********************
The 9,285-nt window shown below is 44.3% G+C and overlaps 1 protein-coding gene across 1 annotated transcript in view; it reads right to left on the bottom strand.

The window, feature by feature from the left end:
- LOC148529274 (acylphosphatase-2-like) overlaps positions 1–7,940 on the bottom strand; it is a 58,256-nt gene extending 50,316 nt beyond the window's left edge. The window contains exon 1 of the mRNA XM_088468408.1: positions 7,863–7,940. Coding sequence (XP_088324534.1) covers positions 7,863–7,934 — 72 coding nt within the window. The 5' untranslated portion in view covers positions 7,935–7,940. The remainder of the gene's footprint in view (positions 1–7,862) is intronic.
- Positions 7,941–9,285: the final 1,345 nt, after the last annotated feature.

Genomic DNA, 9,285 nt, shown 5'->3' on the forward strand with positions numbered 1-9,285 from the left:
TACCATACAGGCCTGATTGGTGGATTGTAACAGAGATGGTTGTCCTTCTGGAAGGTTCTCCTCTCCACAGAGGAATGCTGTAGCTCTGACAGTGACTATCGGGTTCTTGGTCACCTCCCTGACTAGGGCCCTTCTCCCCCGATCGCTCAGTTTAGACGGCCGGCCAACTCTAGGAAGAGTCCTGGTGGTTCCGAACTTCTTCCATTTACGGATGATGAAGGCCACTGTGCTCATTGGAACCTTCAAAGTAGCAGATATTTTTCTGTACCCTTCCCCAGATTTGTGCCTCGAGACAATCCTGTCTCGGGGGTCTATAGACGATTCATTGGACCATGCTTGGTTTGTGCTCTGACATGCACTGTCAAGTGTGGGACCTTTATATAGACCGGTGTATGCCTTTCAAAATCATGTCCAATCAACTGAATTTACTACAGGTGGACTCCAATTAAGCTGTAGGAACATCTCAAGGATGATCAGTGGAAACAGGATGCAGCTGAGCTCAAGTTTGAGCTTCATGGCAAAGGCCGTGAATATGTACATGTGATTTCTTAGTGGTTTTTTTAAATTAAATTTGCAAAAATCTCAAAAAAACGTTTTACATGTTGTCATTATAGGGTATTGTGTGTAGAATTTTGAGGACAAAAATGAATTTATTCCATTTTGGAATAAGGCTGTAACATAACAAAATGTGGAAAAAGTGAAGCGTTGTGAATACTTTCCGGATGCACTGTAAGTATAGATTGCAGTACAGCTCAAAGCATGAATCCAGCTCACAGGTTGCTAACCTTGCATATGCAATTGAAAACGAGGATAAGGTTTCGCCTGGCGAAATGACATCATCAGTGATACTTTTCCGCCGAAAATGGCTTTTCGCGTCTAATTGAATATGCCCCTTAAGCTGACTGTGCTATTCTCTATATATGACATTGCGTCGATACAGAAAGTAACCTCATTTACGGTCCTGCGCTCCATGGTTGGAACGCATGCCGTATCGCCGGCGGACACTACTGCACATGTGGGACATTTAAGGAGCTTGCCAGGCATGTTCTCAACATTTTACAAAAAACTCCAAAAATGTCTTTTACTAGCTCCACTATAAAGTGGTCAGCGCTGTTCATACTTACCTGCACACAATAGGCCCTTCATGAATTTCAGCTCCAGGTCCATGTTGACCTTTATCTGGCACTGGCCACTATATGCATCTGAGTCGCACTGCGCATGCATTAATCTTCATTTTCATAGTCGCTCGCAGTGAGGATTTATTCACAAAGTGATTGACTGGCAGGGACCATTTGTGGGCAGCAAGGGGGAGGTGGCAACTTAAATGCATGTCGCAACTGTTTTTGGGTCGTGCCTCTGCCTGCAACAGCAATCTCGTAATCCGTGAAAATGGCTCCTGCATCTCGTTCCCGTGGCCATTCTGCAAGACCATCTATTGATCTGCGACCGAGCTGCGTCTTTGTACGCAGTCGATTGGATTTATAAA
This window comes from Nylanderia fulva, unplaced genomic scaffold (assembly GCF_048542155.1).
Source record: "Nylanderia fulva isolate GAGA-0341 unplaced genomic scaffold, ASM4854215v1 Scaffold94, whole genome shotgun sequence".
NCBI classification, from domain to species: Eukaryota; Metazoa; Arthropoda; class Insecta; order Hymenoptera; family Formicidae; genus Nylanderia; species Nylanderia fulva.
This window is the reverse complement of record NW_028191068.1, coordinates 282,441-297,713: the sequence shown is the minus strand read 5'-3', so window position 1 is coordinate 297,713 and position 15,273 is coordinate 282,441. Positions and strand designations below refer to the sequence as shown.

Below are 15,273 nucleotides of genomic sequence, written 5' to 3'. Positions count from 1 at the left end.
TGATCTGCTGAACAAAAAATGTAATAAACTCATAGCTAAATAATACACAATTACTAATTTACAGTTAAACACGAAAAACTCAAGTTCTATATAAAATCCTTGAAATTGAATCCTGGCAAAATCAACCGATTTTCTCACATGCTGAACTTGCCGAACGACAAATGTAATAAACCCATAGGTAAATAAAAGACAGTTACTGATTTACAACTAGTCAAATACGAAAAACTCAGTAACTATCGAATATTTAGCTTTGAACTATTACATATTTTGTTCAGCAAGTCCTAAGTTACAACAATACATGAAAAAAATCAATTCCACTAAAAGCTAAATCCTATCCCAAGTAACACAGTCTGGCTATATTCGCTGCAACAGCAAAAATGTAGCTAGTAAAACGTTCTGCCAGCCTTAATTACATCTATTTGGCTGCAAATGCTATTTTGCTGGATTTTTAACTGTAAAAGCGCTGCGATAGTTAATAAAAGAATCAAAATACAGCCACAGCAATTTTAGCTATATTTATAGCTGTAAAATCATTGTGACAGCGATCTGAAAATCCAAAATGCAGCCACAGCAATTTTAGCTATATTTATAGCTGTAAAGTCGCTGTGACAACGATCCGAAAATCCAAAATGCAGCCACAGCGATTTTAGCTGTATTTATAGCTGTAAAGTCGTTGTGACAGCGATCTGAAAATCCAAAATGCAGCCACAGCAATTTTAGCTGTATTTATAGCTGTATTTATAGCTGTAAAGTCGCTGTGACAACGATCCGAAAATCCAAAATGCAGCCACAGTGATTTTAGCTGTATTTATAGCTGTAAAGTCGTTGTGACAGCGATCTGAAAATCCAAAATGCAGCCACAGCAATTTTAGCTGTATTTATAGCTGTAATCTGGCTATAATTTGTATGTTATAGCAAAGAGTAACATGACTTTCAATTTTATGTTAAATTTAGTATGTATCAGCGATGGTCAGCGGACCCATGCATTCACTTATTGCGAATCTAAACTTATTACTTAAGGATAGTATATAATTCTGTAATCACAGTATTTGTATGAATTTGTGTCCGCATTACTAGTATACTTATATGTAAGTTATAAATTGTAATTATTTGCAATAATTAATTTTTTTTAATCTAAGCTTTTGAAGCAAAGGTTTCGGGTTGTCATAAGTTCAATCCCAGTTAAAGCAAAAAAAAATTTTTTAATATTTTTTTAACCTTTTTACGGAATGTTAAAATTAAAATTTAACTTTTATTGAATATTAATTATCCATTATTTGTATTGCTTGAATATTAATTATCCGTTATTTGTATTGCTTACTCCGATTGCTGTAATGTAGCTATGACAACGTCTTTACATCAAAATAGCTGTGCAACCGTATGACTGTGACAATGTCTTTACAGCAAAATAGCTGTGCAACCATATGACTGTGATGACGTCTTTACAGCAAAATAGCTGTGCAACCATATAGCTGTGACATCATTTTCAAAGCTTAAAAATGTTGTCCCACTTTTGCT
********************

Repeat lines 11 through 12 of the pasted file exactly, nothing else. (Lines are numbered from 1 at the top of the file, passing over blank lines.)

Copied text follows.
Below are 15,273 nucleotides of genomic sequence, written 5' to 3'. Positions count from 1 at the left end.
TGATCTGCTGAACAAAAAATGTAATAAACTCATAGCTAAATAATACACAATTACTAATTTACAGTTAAACACGAAAAACTCAAGTTCTATATAAAATCCTTGAAATTGAATCCTGGCAAAATCAACCGATTTTCTCACATGCTGAACTTGCCGAACGACAAATGTAATAAACCCATAGGTAAATAAAAGACAGTTACTGATTTACAACTAGTCAAATACGAAAAACTCAGTAACTATCGAATATTTAGCTTTGAACTATTACATATTTTGTTCAGCAAGTCCTAAGTTACAACAATACATGAAAAAAATCAATTCCACTAAAAGCTAAATCCTATCCCAAGTAACACAGTCTGGCTATATTCGCTGCAACAGCAAAAATGTAGCTAGTAAAACGTTCTGCCAGCCTTAATTACATCTATTTGGCTGCAAATGCTATTTTGCTGGATTTTTAACTGTAAAAGCGCTGCGATAGTTAATAAAAGAATCAAAATACAGCCACAGCAATTTTAGCTATATTTATAGCTGTAAAATCATTGTGACAGCGATCTGAAAATCCAAAATGCAGCCACAGCAATTTTAGCTATATTTATAGCTGTAAAGTCGCTGTGACAACGATCCGAAAATCCAAAATGCAGCCACAGCGATTTTAGCTGTATTTATAGCTGTAAAGTCGTTGTGACAGCGATCTGAAAATCCAAAATGCAGCCACAGCAATTTTAGCTGTATTTATAGCTGTATTTATAGCTGTAAAGTCGCTGTGACAACGATCCGAAAATCCAAAATGCAGCCACAGTGATTTTAGCTGTATTTATAGCTGTAAAGTCGTTGTGACAGCGATCTGAAAATCCAAAATGCAGCCACAGCAATTTTAGCTGTATTTATAGCTGTAATCTGGCTATAATTTGTATGTTATAGCAAAGAGTAACATGACTTTCAATTTTATGTTAAATTTAGTATGTATCAGCGATGGTCAGCGGACCCATGCATTCACTTATTGCGAATCTAAACTTATTACTTAAGGATAGTATATAATTCTGTAATCACAGTATTTGTATGAATTTGTGTCCGCATTACTAGTATACTTATATGTAAGTTATAAATTGTAATTATTTGCAATAATTAATTTTTTTTAATCTAAGCTTTTGAAGCAAAGGTTTCGGGTTGTCATAAGTTCAATCCCAGTTAAAGCAAAAAAAAATTTTTTAATATTTTTTTAACCTTTTTACGGAATGTTAAAATTAAAATTTAACTTTTATTGAATATTAATTATCCATTATTTGTATTGCTTGAATATTAATTATCCGTTATTTGTATTGCTTACTCCGATTGCTGTAATGTAGCTATGACAACGTCTTTACATCAAAATAGCTGTGCAACCGTATGACTGTGACAATGTCTTTACAGCAAAATAGCTGTGCAACCATATGACTGTGATGACGTCTTTACAGCAAAATAGCTGTGCAACCATATAGCTGTGACATCATTTTCAAAGCTTAAAAATGTTGTCCCACTTTTGCT